Jessica Turner gave birth to Justin just two years ago and Jamie one year ago, and already the two boys have a college savings account. Instead of birthday presents and Christmas clothes, the Turner family prefers that gift givers provide cash to the boys’ 529 accounts, opened at a local bank in their home town of Raleigh. So far, Jessica and her husband Harvey have around $2,000 per child in the accounts, and they hope to have enough later to offset the rising costs of higher education.
The Turners are part of the minority of people in America who are taking advantage of the 529 account, according to a new How Americans Pay For College report recently released by Sallie Mae. But, like the rest of America, they are also trying to figure out how to pay for higher education when the time comes.
“With any luck they will want to attend an in-state school,” says Jessica Turner, a hospitality worker turned stay at home mom. “But if they don’t, then we will still have options. And I fully anticipate them being smart enough to qualify for grants and scholarships.”
The Sallie Mae study quantifies the experiences and thoughts of the Turner family and many others. Some 85% of parents surveyed said they “knew” their child – even from preschool age – would attend college. But only 13% used a 529 account to plan in advance for college fees for the year 2017.
Most parents said they didn’t have a plan at all.
The Turners don’t want to get to the end of high school and not have cash for at least the first two years of college. “I’m finally paying off my own college loans,” says Harvey Turner, a medical device retailer who spent several years studying pre-med before discovering that he would switch majors and eventually secure a job in the research triangle. “With the way fees are rising, I want my kids to at least have some of it paid for before they arrive.”
According to Sallie Mae, today’s families use a mix of grants, scholarships, money from family and financial aid to put together the amounts needed to pay for a college or university institution, which averaged $24,000 for the 2016-2017 school year. That said, the same families surveyed listed both academics and location as the top two reasons for selecting a school. Other interesting findings from the study are that only four in ten families plan out, well in advance, how they will pay for college even though financial advisors suggest creating a plan early.
“Paying for college is increasingly becoming a shared responsibility between students and parents,” says Rick Castellano, a spokesman for Sallie Mae. “Families are also becoming more cost conscious, taking deliberate steps to make college more affordable. Sometimes the hardest part is simply getting started, but we know those with a plan save more and ultimately borrow less.”
Make College Affordable Now
The majority of students who pay for college right now are trying to keep it affordable by doing two very simple things: using in-state tuition and bringing in a roommate to help share in housing costs, according to the study.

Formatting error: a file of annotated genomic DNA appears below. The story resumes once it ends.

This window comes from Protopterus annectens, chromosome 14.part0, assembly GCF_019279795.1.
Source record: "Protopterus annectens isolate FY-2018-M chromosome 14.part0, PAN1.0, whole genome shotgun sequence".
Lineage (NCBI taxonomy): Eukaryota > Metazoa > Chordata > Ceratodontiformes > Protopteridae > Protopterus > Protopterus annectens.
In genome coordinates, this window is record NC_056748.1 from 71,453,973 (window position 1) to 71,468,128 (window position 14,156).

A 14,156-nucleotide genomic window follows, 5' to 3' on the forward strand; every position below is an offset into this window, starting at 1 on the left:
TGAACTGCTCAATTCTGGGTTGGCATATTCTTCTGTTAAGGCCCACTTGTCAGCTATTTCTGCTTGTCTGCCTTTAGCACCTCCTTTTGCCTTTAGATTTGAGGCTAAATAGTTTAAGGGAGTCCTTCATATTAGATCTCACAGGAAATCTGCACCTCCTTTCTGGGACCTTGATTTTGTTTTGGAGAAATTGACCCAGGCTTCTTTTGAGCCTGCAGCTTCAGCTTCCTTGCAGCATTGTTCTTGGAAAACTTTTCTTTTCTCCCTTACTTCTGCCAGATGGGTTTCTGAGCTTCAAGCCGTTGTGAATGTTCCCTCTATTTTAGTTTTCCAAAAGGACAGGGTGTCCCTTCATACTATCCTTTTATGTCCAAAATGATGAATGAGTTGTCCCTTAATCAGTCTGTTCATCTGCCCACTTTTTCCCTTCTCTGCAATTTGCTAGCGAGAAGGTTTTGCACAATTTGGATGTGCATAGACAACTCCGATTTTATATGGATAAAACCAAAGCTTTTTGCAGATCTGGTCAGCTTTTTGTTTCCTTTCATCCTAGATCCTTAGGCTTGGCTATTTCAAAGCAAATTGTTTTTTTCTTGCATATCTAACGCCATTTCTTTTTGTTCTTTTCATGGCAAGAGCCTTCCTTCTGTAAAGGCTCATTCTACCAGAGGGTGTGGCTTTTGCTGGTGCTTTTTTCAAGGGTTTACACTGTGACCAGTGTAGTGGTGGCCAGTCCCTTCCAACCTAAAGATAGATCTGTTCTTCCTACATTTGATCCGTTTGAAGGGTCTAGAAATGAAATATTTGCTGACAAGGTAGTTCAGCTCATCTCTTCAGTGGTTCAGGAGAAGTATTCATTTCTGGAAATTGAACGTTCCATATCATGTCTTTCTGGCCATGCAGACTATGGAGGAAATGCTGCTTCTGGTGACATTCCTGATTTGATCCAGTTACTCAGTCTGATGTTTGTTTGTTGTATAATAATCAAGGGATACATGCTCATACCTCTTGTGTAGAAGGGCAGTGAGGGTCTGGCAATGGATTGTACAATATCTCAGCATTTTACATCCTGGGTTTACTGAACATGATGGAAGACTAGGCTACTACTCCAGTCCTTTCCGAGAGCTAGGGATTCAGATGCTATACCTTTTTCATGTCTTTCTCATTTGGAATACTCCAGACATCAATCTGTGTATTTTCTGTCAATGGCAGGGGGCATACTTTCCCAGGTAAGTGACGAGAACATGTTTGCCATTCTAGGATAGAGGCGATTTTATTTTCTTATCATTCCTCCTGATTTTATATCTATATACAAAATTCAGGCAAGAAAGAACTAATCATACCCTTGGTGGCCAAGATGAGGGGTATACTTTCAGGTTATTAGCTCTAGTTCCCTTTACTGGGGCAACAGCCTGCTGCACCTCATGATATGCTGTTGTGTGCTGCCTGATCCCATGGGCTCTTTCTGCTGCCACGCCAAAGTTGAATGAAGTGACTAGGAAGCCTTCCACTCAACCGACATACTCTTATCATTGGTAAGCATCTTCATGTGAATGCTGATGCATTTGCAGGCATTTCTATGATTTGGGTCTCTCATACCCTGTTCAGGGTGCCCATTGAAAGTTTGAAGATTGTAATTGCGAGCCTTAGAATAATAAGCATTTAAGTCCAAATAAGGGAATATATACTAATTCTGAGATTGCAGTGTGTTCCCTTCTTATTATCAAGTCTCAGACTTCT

Yves Cabral is one of the 47% of students who is sharing housing to keep costs down. He rents a Miami apartment with three friends who all go to two schools in the area, including Miami-Dade Community College and The University of Florida. He is among the 73% of students who use in-state tuition to get a discount. And, he is among the 50% of colleges students who “work more” to help pay for college and in Cabral’s case that means a job at a South Beach restaurant, where he picks up decent tips even on week nights.
“It’s nice to know that I’m not alone in trying to figure this out,” says Cabral when he learned about the figures behind the Sallie Mae study. “I’m doing everything I can to make this thing work. It’s hard.”
Cabral’s experiences are fairly typical, says Julia Clark, senior vice-president for Ipsos Public Affairs which worked on the survey with Sallie Mae. “What the data makes clear is the fact that college decision makers are becoming increasingly savvy and cost conscious,” says Clark. “We have seen FAFSA filings increase over the decade-long span of this study – and we see the use of scholarships and grants rising too, with half of families using them as a means of paying for college.”
The trend will likely continue, say experts, as potential students look to higher education as a way to guarantee future employment. Paying $33,500 a year can be a pain, says Danielle Brantley, a St. Xavier University student in Chicago, but it’s worth the investment.
“You can’t get a job without a degree, at least not the type of job I want to get,” says Brantley, a writing and rhetoric major, who jokes that “you can’t even get a minimum wage job now without a bachelor’s degree.”
She goes on about how the state of Illinois removed access to MAP grants, making it more difficult for deserving students to finance school. But she has found a way out of no way. “Can I quote Diddy?” she says. “Can’t stop. Won’t stop.”
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